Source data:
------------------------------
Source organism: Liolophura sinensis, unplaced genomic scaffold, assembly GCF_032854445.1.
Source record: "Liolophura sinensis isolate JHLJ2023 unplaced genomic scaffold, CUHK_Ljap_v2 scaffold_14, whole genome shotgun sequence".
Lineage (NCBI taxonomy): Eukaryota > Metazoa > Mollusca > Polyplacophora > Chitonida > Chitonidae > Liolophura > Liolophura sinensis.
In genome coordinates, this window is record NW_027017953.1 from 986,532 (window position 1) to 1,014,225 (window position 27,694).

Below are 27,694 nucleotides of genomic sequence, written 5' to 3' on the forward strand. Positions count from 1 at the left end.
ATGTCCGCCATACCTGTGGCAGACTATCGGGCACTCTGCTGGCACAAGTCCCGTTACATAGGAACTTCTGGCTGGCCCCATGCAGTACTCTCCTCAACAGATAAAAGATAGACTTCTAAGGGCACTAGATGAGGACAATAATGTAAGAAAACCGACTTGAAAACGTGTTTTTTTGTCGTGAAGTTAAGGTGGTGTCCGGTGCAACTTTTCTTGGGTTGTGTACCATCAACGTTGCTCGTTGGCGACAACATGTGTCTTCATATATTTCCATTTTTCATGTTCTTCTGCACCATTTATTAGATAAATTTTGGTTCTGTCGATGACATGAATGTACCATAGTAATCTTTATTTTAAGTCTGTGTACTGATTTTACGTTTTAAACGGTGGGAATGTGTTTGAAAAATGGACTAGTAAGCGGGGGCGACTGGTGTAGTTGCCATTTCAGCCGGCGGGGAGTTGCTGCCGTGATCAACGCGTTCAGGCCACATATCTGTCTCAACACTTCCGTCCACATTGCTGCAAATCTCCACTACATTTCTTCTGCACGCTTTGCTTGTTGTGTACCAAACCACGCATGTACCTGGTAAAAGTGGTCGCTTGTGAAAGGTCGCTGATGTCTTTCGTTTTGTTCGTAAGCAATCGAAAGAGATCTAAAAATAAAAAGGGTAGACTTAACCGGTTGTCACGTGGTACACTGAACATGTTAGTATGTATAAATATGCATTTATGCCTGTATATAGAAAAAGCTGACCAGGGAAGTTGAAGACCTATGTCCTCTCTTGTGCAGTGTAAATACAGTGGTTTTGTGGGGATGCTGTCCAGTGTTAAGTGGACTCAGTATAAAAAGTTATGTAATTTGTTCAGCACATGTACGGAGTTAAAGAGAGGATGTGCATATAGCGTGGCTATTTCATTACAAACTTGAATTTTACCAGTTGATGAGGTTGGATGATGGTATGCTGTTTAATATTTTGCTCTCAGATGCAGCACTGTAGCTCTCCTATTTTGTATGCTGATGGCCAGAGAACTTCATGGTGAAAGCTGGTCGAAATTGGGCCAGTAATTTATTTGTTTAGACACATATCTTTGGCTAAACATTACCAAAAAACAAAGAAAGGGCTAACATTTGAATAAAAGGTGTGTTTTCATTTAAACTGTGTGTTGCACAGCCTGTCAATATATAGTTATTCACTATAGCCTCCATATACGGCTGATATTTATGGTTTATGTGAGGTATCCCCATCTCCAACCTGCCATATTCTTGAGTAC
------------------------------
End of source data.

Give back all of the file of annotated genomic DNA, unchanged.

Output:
Source organism: Liolophura sinensis, unplaced genomic scaffold, assembly GCF_032854445.1.
Source record: "Liolophura sinensis isolate JHLJ2023 unplaced genomic scaffold, CUHK_Ljap_v2 scaffold_14, whole genome shotgun sequence".
Lineage (NCBI taxonomy): Eukaryota > Metazoa > Mollusca > Polyplacophora > Chitonida > Chitonidae > Liolophura > Liolophura sinensis.
In genome coordinates, this window is record NW_027017953.1 from 986,532 (window position 1) to 1,014,225 (window position 27,694).

Below are 27,694 nucleotides of genomic sequence, written 5' to 3' on the forward strand. Positions count from 1 at the left end.
ATGTCCGCCATACCTGTGGCAGACTATCGGGCACTCTGCTGGCACAAGTCCCGTTACATAGGAACTTCTGGCTGGCCCCATGCAGTACTCTCCTCAACAGATAAAAGATAGACTTCTAAGGGCACTAGATGAGGACAATAATGTAAGAAAACCGACTTGAAAACGTGTTTTTTTGTCGTGAAGTTAAGGTGGTGTCCGGTGCAACTTTTCTTGGGTTGTGTACCATCAACGTTGCTCGTTGGCGACAACATGTGTCTTCATATATTTCCATTTTTCATGTTCTTCTGCACCATTTATTAGATAAATTTTGGTTCTGTCGATGACATGAATGTACCATAGTAATCTTTATTTTAAGTCTGTGTACTGATTTTACGTTTTAAACGGTGGGAATGTGTTTGAAAAATGGACTAGTAAGCGGGGGCGACTGGTGTAGTTGCCATTTCAGCCGGCGGGGAGTTGCTGCCGTGATCAACGCGTTCAGGCCACATATCTGTCTCAACACTTCCGTCCACATTGCTGCAAATCTCCACTACATTTCTTCTGCACGCTTTGCTTGTTGTGTACCAAACCACGCATGTACCTGGTAAAAGTGGTCGCTTGTGAAAGGTCGCTGATGTCTTTCGTTTTGTTCGTAAGCAATCGAAAGAGATCTAAAAATAAAAAGGGTAGACTTAACCGGTTGTCACGTGGTACACTGAACATGTTAGTATGTATAAATATGCATTTATGCCTGTATATAGAAAAAGCTGACCAGGGAAGTTGAAGACCTATGTCCTCTCTTGTGCAGTGTAAATACAGTGGTTTTGTGGGGATGCTGTCCAGTGTTAAGTGGACTCAGTATAAAAAGTTATGTAATTTGTTCAGCACATGTACGGAGTTAAAGAGAGGATGTGCATATAGCGTGGCTATTTCATTACAAACTTGAATTTTACCAGTTGATGAGGTTGGATGATGGTATGCTGTTTAATATTTTGCTCTCAGATGCAGCACTGTAGCTCTCCTATTTTGTATGCTGATGGCCAGAGAACTTCATGGTGAAAGCTGGTCGAAATTGGGCCAGTAATTTATTTGTTTAGACACATATCTTTGGCTAAACATTACCAAAAAACAAAGAAAGGGCTAACATTTGAATAAAAGGTGTGTTTTCATTTAAACTGTGTGTTGCACAGCCTGTCAATATATAGTTATTCACTATAGCCTCCATATACGGCTGATATTTATGGTTTATGTGAGGTATCCCCATCTCCAACCTGCCATATTCTTGAGTAC